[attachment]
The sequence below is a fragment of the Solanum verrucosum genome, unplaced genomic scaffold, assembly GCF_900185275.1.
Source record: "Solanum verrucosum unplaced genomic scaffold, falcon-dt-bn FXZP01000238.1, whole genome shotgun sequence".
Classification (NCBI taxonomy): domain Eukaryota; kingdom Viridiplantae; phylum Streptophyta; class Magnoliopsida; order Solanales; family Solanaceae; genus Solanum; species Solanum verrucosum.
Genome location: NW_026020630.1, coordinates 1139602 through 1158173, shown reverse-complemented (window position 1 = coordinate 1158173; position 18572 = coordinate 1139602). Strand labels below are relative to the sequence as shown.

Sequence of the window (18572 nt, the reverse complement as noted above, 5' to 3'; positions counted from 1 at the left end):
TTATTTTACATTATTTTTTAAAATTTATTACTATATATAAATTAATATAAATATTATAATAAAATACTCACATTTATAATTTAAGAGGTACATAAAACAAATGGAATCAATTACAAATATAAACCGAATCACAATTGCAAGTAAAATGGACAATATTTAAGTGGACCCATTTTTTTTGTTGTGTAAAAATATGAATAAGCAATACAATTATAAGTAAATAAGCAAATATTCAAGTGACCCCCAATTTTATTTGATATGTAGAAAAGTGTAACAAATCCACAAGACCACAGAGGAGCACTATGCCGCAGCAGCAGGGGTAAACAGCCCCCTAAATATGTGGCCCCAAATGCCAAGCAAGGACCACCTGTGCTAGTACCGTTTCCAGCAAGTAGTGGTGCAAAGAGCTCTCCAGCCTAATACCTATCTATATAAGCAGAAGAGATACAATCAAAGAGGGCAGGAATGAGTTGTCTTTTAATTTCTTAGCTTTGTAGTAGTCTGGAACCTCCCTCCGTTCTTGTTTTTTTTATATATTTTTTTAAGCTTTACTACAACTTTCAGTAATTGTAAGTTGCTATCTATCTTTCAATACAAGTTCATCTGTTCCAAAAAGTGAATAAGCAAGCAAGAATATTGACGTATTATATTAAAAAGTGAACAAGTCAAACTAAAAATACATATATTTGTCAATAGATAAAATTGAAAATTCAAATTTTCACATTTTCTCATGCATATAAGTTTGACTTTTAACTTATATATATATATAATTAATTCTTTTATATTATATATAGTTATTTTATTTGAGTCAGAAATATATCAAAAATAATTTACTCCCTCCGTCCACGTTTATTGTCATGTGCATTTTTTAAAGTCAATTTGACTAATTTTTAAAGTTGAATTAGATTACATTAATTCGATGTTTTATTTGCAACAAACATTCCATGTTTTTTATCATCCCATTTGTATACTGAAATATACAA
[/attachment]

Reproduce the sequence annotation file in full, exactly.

The sequence below is a fragment of the Solanum verrucosum genome, unplaced genomic scaffold, assembly GCF_900185275.1.
Source record: "Solanum verrucosum unplaced genomic scaffold, falcon-dt-bn FXZP01000238.1, whole genome shotgun sequence".
Classification (NCBI taxonomy): domain Eukaryota; kingdom Viridiplantae; phylum Streptophyta; class Magnoliopsida; order Solanales; family Solanaceae; genus Solanum; species Solanum verrucosum.
Genome location: NW_026020630.1, coordinates 1139602 through 1158173, shown reverse-complemented (window position 1 = coordinate 1158173; position 18572 = coordinate 1139602). Strand labels below are relative to the sequence as shown.

Sequence of the window (18572 nt, the reverse complement as noted above, 5' to 3'; positions counted from 1 at the left end):
TTATTTTACATTATTTTTTAAAATTTATTACTATATATAAATTAATATAAATATTATAATAAAATACTCACATTTATAATTTAAGAGGTACATAAAACAAATGGAATCAATTACAAATATAAACCGAATCACAATTGCAAGTAAAATGGACAATATTTAAGTGGACCCATTTTTTTTGTTGTGTAAAAATATGAATAAGCAATACAATTATAAGTAAATAAGCAAATATTCAAGTGACCCCCAATTTTATTTGATATGTAGAAAAGTGTAACAAATCCACAAGACCACAGAGGAGCACTATGCCGCAGCAGCAGGGGTAAACAGCCCCCTAAATATGTGGCCCCAAATGCCAAGCAAGGACCACCTGTGCTAGTACCGTTTCCAGCAAGTAGTGGTGCAAAGAGCTCTCCAGCCTAATACCTATCTATATAAGCAGAAGAGATACAATCAAAGAGGGCAGGAATGAGTTGTCTTTTAATTTCTTAGCTTTGTAGTAGTCTGGAACCTCCCTCCGTTCTTGTTTTTTTTATATATTTTTTTAAGCTTTACTACAACTTTCAGTAATTGTAAGTTGCTATCTATCTTTCAATACAAGTTCATCTGTTCCAAAAAGTGAATAAGCAAGCAAGAATATTGACGTATTATATTAAAAAGTGAACAAGTCAAACTAAAAATACATATATTTGTCAATAGATAAAATTGAAAATTCAAATTTTCACATTTTCTCATGCATATAAGTTTGACTTTTAACTTATATATATATATAATTAATTCTTTTATATTATATATAGTTATTTTATTTGAGTCAGAAATATATCAAAAATAATTTACTCCCTCCGTCCACGTTTATTGTCATGTGCATTTTTTAAAGTCAATTTGACTAATTTTTAAAGTTGAATTAGATTACATTAATTCGATGTTTTATTTGCAACAAACATTCCATGTTTTTTATCATCCCATTTGTATACTGAAATATACAA